- #1

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I think it's neither but i'm not sure and i don't understand why. could someone please explain.

Also, Can a vector of magnitude zero have a nonzero component?

Thanks for your help!

- Thread starter confusedaboutphysics
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- #1

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I think it's neither but i'm not sure and i don't understand why. could someone please explain.

Also, Can a vector of magnitude zero have a nonzero component?

Thanks for your help!

- #2

HallsofIvy

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(Strictly speaking, "displacement" is the vector form the starting point to the ending point- but it doesn't make sense to talk about one vector being "greater" than another so I assume you really mean the magnitude of the displacement.)

- #3

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- #4

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Example in a 3D space:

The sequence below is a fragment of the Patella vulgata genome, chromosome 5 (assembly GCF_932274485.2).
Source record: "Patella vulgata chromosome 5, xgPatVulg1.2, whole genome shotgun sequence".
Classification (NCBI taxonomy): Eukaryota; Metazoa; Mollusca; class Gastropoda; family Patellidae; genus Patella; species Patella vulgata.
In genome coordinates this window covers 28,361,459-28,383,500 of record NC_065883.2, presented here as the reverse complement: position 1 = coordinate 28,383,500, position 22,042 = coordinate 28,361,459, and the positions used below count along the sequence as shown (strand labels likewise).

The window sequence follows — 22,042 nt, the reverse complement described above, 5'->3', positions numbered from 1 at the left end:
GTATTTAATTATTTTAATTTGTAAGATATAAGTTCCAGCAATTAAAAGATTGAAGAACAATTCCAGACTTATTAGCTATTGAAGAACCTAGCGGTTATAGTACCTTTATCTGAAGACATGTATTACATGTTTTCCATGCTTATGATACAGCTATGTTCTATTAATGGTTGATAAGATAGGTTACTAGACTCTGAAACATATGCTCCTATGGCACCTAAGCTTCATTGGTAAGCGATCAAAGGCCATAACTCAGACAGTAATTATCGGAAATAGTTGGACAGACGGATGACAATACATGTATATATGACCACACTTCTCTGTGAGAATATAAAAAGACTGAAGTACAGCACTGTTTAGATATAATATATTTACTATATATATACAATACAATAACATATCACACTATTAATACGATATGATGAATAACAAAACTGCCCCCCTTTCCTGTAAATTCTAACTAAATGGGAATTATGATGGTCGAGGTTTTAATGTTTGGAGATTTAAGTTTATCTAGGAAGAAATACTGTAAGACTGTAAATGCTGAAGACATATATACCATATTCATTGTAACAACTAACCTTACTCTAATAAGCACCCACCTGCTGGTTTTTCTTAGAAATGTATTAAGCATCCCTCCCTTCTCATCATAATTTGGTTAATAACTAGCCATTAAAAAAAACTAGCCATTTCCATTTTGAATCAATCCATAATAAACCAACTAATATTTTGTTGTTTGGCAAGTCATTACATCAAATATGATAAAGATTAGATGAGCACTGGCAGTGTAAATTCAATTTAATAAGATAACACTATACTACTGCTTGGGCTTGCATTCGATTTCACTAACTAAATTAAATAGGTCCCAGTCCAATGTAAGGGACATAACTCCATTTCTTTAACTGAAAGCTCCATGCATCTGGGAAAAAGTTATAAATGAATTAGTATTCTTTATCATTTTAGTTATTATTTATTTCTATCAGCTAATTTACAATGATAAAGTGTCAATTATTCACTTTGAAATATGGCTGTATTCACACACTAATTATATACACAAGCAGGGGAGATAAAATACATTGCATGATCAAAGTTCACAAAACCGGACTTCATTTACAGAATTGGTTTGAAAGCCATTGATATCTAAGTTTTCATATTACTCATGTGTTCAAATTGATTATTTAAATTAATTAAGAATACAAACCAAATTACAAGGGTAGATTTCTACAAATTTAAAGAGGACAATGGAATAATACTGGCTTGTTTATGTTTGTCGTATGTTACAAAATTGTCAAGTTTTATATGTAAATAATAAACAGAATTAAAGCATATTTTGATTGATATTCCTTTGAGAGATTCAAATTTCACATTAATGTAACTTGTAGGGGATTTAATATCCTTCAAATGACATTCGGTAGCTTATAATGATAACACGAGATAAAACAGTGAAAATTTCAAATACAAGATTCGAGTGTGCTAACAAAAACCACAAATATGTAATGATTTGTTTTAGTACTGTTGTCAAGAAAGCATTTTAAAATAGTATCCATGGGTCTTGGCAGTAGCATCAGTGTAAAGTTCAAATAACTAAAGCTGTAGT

Consider a vector [tex]\vec{V}=(v_1,v_2,v_3)[/tex].

By definition its magnitude is:

[tex]\|\vec{V}\|= \sqrt{\vec{V} \cdot \vec{V}}[/tex]

That is [tex]\|\vec{V}\|=\sqrt{v_1^2+v_2^2+v_3^2}[/tex]

Because the square of any number is

1- [tex]v_1 \neq 0[/tex] or [tex]v_2 \neq 0[/tex] or [tex]v_3 \neq 0[/tex] leads to [tex]\|\vec{V}\|>0[/tex],

2- [tex]\|\vec{V}\|=0[/tex] implies that [tex]v_1 = v_2 = v_3 = 0[/tex]

Does it make it any clearer?

- #5

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Of course you presume that the ball is struck and caught at the same height.

- #6

HallsofIvy

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- #7

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However I guess this kind of consideration is out of the scope of this problem.

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